The problem, the consequences, and rapid testing solutions
Malaria is a preventable and treatable infectious disease transmitted by mosquitoes that killed more than 627,000 people in 2020, with sub-Saharan Africa accounting for 93% of global deaths.1 Children under five accounted for 80% of all deaths in the region.1
Because malaria is a global crisis that affects mostly poor women and children, malaria perpetuates a vicious cycle of poverty in the developing world. Malaria-related illnesses and mortality cost Africa’s economy alone USD 12 billion per year and reduces GDP growth by 1.3 percent annually.2
While progress has been made against the spread of malaria in Asia and the Americas, it has stalled in sub-Saharan Africa since 2015 for several complex reasons: (1) More people in sub-Saharan Africa live in areas of risk of malaria, (2) funding has plateaued in the countries of this region, (3) coverage of vector control interventions has flattened or declined, and (4) access to quality care is inadequate.3
Additionally, asymptomatic Plasmodium carriage in low transmission settings has been suggested to be responsible for 20–50% of all malaria transmission in those settings.4
Vector control offers an important strategy to control disease transmission and to prevent infection.1 Two important components of vector control are insecticide-treated nets (ITNs) and indoor residual spraying (IRS).1 However, progress in global malaria control is threatened by emerging resistance to insecticides among certain mosquito species such as Anopheles. The latest World Malaria Report states that 78 countries have reported mosquito resistance to at least 1 of the 4 commonly-used insecticide classes in the period 2010–2019. Furthermore, mosquito resistance was reported to all main insecticide classes in 29 countries.1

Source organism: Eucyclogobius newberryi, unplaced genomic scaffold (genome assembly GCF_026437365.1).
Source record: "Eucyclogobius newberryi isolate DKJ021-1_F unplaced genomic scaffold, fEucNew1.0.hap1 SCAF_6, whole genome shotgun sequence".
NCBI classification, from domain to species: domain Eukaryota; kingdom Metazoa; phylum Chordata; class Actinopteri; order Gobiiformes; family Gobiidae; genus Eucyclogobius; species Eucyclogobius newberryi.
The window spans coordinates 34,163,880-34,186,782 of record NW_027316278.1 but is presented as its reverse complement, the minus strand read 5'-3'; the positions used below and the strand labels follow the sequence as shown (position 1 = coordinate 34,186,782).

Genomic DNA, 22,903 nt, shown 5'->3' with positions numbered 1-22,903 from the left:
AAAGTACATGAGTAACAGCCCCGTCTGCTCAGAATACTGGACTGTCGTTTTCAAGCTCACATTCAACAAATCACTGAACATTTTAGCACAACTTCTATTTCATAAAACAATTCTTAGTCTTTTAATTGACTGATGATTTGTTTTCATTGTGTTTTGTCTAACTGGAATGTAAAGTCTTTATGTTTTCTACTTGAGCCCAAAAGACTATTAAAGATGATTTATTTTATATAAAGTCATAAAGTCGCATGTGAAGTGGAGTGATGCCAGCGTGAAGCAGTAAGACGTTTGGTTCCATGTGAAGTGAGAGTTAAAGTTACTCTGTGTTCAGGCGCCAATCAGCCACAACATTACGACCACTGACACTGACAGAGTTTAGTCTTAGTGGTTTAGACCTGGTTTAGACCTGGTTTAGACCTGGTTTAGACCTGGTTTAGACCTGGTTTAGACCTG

Before the administration of malaria treatment, WHO recommended prompt parasite-based diagnosis in all patients suspected of malaria. Rapid diagnostic tests (RDTs) can significantly improve the quality of management of malaria infections, especially in remote areas that lack high quality microscopy services. RDTs allow for the diagnosis of malaria at the community level and are relatively simple to perform and interpret, provide fast results, and only require limited training.5 RDT use has been significantly expanded in recent years around the world. According to manufacturers surveyed for the World Malaria Report 2021, 3.1 billion malaria RDTs were sold in 2010–2020, with nearly 81% of these sales being to sub- Saharan Africa. Additionally, 2.2 billion RDTs were distributed through national malaria programmes, of which 88% were in sub-Saharan Africa.5
The availability of high-quality, inexpensive RDTs has made it possible to significantly improve and expand diagnostic testing across all levels of the health system, from district hospitals to community-based programs.5
Our malaria rapid tests are some of the most widely used malaria RDTs in the world. Based on the outstanding quality performance, Bioline Malaria Ag P.f. was the first test in the world to complete the WHO prequalification process, the BinaxNOW® Malaria test was the first FDA-cleared Malaria RDT and the NxTek™Eliminate Malaria Pf test is able to detect people with low parasitemia.
- World Health Organization: Malaria - Key Facts. https://www.who.int/news-room/fact-sheets/detail/malaria. Accessed on 10/31/2022.
- USAID: Malaria Burden. https://pmivectorlink.org/about/malaria-burden/. Accessed on 10/31/2022.
- Noor AM, Alonso PL. The message on malaria is clear: progress has stalled. Lancet. 2022 May 7;399(10337):1777. doi: 10.1016/S0140- 6736(22)00732-2
- Okell LC, Bousema T, Griffin JT, Ouédraogo AL, Ghani AC, Drakeley CJ. Factors determining the occurrence of submicroscopic malaria infections and their relevance for control. Nat Commun. 2012;3:1237. doi: 10.1038/ncomms2241.
- World Health Organization: Global Malaria Program - Rapid Diagnostic Tests. https://www.who.int/teams/global-malaria-programme/case-management/diagnosis/rapid-diagnostic-tests. Accessed on 10/31/2022.